Medicine Going Wireless – The New Revolution

(BeWellBuzz) Just when you thought medicine was all about bitter pills and complicated devices, comes a savior – wireless medicine. Read on to find out how it can change your future.

Bluetooth, Wi-Fi, and medicine. You’d probably balk at medicine because it’s definitely the odd one out. So why even take the three in the same breath? But the point is that the disparate universes of wireless technology and medicine have already collided and are about to create a magnificent scenario in science. Wireless medicine, as it is known as, is now being considered as the future of energy. Here are a few developments in this area that can leave you feeling all perked up about the future.

Your very own heart-o-meter

This one isn’t some fancy device that you need special training to use. We’re talking about the iPhone here-a device that many of you flick in and out of your pocket throughout the day. The case in point is the iPhone ECG, now more popularly known as the AliveCor Heart Monitor. This is an instance of wireless medicine that uses a smartphone to read electrocardiogram data. An ECG attachment is linked to the iPhone and the latter reads the data.

In 2012, AliveCor presented the iPhone ECG attachment at the 61st Annual Scientific Sessions conducted by the American College of Cardiology in Chicago. This followed an eight-week study assessing 54 subjects that the company carried out to figure out vital questions about the attachment. Like how useful would the information collected from the device be when regarded from a diagnostic point of view. Or who exactly would benefit from using an iPhone fitted with this attachment. The study revealed that almost 16% of the subjects found out about a previously unknown health condition after using an iPhone ECG device. 24% felt the need to discuss their health with their private physicians.

Later in 2012, AliveCor confirmed that they’d received the much-awaited clearance on the heart monitor from the FDA. The attachment comes with a coin cell battery of 3.0 volt power and can record 30-second ECGs up to 12, 000 times. At the moment, the attachment is available at a price of $199. However, the team at AliveCor is working towards creating a consumer version of the same attachment. They’re looking to make it available for a lower price of $99.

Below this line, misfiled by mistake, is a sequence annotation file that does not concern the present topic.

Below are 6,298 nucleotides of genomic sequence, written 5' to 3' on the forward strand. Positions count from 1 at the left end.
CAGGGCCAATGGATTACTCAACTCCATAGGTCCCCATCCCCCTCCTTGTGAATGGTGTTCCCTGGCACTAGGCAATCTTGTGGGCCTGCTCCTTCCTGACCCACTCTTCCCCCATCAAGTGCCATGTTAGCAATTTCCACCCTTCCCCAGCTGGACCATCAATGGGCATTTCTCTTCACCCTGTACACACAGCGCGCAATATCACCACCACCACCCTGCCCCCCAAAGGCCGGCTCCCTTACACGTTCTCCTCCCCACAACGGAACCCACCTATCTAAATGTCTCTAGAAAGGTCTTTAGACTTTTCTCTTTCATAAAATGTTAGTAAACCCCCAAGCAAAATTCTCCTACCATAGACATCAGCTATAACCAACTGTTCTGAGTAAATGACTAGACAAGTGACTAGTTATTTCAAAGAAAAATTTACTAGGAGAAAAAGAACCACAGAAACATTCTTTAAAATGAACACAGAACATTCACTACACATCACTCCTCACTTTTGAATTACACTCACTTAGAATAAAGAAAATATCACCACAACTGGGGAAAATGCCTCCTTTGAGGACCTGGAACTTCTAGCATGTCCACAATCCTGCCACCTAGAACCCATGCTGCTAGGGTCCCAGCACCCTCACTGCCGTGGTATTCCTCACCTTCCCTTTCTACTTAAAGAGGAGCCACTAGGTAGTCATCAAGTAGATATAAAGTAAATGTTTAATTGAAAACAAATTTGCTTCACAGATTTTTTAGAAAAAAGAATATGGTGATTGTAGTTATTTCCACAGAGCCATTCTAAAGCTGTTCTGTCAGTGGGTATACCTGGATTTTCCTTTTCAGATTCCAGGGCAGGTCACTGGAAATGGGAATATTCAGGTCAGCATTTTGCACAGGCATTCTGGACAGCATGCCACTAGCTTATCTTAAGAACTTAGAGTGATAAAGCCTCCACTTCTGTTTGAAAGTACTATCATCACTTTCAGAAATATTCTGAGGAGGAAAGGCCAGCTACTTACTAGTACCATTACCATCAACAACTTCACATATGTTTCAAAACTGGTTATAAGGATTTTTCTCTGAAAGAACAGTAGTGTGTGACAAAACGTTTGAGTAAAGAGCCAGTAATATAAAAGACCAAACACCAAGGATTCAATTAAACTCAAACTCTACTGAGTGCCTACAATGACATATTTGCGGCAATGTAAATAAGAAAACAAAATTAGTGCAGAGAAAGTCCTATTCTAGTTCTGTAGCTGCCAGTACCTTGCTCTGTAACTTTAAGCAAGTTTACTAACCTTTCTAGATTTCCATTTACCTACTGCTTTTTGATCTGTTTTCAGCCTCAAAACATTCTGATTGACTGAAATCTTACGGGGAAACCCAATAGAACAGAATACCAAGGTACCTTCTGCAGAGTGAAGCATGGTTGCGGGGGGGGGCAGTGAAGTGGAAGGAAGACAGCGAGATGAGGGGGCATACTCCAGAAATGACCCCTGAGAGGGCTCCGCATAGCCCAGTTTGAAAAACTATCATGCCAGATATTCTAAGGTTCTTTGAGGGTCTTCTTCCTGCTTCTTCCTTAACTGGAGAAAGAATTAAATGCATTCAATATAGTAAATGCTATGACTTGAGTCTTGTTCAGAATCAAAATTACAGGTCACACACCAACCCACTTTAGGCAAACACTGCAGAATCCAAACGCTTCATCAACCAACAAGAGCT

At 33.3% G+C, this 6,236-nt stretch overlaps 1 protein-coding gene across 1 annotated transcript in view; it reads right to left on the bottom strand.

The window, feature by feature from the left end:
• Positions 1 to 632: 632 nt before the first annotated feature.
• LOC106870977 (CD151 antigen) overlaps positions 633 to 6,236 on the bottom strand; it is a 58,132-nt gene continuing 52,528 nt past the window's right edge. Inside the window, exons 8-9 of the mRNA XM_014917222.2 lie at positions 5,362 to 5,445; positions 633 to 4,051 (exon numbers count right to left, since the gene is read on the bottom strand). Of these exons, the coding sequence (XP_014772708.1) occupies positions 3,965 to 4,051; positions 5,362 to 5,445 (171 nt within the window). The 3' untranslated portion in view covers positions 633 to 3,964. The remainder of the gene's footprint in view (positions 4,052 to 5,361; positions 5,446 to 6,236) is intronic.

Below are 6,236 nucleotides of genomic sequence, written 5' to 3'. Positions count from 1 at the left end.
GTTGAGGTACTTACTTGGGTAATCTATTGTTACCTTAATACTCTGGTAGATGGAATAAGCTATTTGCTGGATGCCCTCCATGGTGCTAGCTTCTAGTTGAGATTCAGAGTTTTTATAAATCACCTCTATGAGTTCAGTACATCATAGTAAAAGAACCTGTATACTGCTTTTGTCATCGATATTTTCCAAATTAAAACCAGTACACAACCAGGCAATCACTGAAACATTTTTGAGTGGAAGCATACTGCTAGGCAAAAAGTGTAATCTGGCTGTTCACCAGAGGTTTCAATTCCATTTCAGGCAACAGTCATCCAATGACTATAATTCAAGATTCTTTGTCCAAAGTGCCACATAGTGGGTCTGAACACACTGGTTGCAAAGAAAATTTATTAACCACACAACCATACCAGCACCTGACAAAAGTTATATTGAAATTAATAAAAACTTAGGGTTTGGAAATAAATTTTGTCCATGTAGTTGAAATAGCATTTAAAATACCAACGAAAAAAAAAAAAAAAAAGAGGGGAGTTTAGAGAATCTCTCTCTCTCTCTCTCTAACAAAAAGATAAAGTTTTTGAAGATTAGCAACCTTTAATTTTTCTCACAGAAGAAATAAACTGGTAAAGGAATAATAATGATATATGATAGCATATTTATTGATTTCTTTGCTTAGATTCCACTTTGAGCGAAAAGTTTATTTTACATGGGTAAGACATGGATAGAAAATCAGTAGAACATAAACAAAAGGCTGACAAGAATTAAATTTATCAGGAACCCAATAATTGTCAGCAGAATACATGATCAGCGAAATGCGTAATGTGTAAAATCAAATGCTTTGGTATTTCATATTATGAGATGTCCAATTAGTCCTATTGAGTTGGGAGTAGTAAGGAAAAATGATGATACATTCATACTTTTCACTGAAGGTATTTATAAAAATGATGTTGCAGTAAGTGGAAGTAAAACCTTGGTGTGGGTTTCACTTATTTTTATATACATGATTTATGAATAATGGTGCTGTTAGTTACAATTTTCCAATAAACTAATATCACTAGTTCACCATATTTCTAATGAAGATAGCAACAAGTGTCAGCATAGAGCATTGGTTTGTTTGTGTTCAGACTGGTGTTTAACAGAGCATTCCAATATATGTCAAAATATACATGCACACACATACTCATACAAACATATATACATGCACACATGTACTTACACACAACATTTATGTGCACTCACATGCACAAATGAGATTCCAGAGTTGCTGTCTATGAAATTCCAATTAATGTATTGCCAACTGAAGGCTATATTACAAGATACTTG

Wireless commands do all the work

Think of a situation where you pop a pill and wireless commands tell the pill when to release the drug inside the body. Sounds impossible? A recent wireless medicine development could have the whole world going that way. In 2012, scientists and MIT researchers working at MicroCHIPS Inc. came up with just such a chip. They undertook a test to use the chip as a replacement for an injection that’s usually given to administer a drug for osteoporosis. Seven women aged between 65 and 70 were taken as subjects. The researchers used implants that could be programmed to administer the osteoporosis drug named teriparatide. According to the study, the programmable implants were able to do exactly what injections can over a period of time and didn’t cause any side effects. The scientists and researchers working on these programmable implants began their study in the early 1990s.

So why are programmable implants or chips good news? According to experts, such chips could change the way many critical diseases are treated. Apart from osteoporosis, these programmable chips can control and maintain other chronic diseases like multiple sclerosis and cancer. Patients who require regular pain management stand to benefit the most from this form of wireless medicine. It’s a given that not all patients are comfortable administering injections all by themselves. However, whenever there’s a chronic disease involved, it’s absolutely essential that patients take their medications on time – even if that means using self-administering injections. Programmable chips carrying life-saving drugs make it simpler for patients to comply with their doctors’ advice. More importantly, the suffering that multiple injections bring along with them would be eliminated.

Programmable chips and implants are also good news for doctors and physicians. The latter would easily be able to monitor patients’ progress without having them visit every now and then. A computer or smartphone would be enough for them to take a closer look at their patients’ condition.

What does it hold for the future?

Apart from making life easier for doctors as well as patients, wireless medicine means a lot else. Multiple studies have found that wireless technology has the ability to reduce mortality rates by anywhere between 45% and 69%. Take the example of what a team of researchers found when they reviewed 25 studies involving 9500 patients. The objective of the review was to compare the use of telemonitoring as against standard medical procedures. The review found 154 deaths for every 1000 having occurred under standard care. For telemonitoring, the number was 102 for every 1000. Besides lower mortality rates, wireless medicine also makes earlier intervention possible, reducing both hospital admissions and medical errors.



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